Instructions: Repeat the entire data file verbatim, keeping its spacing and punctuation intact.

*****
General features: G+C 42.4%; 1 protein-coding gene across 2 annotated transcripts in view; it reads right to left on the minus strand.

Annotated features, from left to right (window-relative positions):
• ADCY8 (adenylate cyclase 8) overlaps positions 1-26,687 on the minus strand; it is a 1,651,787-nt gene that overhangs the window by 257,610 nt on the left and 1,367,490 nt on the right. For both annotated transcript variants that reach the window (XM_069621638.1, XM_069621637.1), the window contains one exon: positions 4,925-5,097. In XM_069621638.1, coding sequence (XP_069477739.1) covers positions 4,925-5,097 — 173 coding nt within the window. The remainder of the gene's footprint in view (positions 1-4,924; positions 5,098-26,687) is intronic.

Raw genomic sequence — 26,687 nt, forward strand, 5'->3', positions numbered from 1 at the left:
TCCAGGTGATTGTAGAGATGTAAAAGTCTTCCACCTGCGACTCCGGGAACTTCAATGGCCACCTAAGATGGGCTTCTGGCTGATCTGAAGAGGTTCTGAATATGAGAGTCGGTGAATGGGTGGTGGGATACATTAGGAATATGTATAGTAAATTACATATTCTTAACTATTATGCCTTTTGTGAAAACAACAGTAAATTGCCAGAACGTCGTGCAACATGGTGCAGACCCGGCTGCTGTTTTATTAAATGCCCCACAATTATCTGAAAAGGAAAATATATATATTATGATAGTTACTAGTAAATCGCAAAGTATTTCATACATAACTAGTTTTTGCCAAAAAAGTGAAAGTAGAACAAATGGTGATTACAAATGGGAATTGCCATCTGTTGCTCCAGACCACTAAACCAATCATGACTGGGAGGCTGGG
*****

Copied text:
General features: G+C 42.4%; 1 protein-coding gene across 2 annotated transcripts in view; it reads right to left on the minus strand.

Annotated features, from left to right (window-relative positions):
• ADCY8 (adenylate cyclase 8) overlaps positions 1-26,687 on the minus strand; it is a 1,651,787-nt gene that overhangs the window by 257,610 nt on the left and 1,367,490 nt on the right. For both annotated transcript variants that reach the window (XM_069621638.1, XM_069621637.1), the window contains one exon: positions 4,925-5,097. In XM_069621638.1, coding sequence (XP_069477739.1) covers positions 4,925-5,097 — 173 coding nt within the window. The remainder of the gene's footprint in view (positions 1-4,924; positions 5,098-26,687) is intronic.

Raw genomic sequence — 26,687 nt, forward strand, 5'->3', positions numbered from 1 at the left:
TCCAGGTGATTGTAGAGATGTAAAAGTCTTCCACCTGCGACTCCGGGAACTTCAATGGCCACCTAAGATGGGCTTCTGGCTGATCTGAAGAGGTTCTGAATATGAGAGTCGGTGAATGGGTGGTGGGATACATTAGGAATATGTATAGTAAATTACATATTCTTAACTATTATGCCTTTTGTGAAAACAACAGTAAATTGCCAGAACGTCGTGCAACATGGTGCAGACCCGGCTGCTGTTTTATTAAATGCCCCACAATTATCTGAAAAGGAAAATATATATATTATGATAGTTACTAGTAAATCGCAAAGTATTTCATACATAACTAGTTTTTGCCAAAAAAGTGAAAGTAGAACAAATGGTGATTACAAATGGGAATTGCCATCTGTTGCTCCAGACCACTAAACCAATCATGACTGGGAGGCTGGG